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The new pathway allows developers of authorized tests that meet certain requirement to immediately obtain a screening claim.
The agency cautioned test companies that the presence of mutations in the virus could lead to false negative results.
The agency identified three tests potentially impacted by known mutations, and said it will continue to monitor authorized assays.
Some tests that detect multiple SARS-CoV-2 genes are serendipitously signaling new viral variants while still effectively detecting infections.
The new guidance allows developers to use other transport media and sample types without first obtaining 510(k) clearance.
The agency provided the update on Wednesday in its weekly virtual town hall and on its FAQ page.
While the guidance was welcome after years of uncertainty, regulatory experts say it does not provide enough detail for IVD manufacturers.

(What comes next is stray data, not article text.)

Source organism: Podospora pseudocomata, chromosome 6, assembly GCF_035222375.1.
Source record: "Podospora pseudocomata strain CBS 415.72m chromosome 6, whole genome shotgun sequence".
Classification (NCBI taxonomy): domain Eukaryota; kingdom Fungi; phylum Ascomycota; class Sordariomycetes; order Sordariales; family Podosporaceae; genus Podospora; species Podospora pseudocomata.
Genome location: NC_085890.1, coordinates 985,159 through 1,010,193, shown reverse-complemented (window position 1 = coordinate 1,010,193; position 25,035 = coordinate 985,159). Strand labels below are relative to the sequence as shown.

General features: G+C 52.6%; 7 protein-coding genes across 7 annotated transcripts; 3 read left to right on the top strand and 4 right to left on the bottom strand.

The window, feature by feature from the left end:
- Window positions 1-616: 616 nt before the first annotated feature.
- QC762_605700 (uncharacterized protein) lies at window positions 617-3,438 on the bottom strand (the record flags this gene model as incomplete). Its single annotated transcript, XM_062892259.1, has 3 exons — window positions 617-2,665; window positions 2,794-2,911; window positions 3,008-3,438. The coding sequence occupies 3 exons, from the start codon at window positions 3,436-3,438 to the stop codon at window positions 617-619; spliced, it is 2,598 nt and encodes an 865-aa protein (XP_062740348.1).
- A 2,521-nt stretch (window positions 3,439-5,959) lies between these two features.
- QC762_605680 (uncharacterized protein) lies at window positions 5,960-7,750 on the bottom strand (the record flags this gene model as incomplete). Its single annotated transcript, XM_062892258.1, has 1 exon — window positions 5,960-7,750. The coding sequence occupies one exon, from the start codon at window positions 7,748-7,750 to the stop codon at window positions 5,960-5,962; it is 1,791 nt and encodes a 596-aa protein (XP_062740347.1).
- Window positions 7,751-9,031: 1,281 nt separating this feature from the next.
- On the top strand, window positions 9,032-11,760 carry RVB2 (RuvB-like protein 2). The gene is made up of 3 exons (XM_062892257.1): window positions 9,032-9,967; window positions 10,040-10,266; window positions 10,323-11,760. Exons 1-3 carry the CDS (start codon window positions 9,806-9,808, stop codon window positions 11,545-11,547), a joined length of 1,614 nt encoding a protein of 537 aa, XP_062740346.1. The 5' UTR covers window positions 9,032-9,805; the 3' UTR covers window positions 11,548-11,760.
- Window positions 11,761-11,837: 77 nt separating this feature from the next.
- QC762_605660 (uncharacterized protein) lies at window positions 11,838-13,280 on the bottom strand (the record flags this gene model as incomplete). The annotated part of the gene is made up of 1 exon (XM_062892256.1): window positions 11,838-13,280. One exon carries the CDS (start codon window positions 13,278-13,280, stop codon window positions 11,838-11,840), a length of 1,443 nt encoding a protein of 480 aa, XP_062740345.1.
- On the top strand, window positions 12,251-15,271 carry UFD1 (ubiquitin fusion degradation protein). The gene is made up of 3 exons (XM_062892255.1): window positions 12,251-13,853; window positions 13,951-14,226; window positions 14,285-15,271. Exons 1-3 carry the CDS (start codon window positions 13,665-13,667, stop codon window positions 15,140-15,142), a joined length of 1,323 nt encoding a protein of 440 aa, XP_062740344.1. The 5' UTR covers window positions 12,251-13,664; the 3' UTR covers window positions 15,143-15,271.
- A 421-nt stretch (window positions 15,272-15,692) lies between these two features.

The proposed order is intended to give patients more timely access to the tests by moving them from Class III to Class II and providing special controls.
Federal mandates requiring frequent SARS-CoV-2 testing for nursing home employees and significant purchases of rapid antigen tests from HHS have raised concerns about capacity.
IVDs in the future will require certification in England, Scotland, and Wales, while companies will still be able to sell tests in Northern Ireland under existing EU regulations.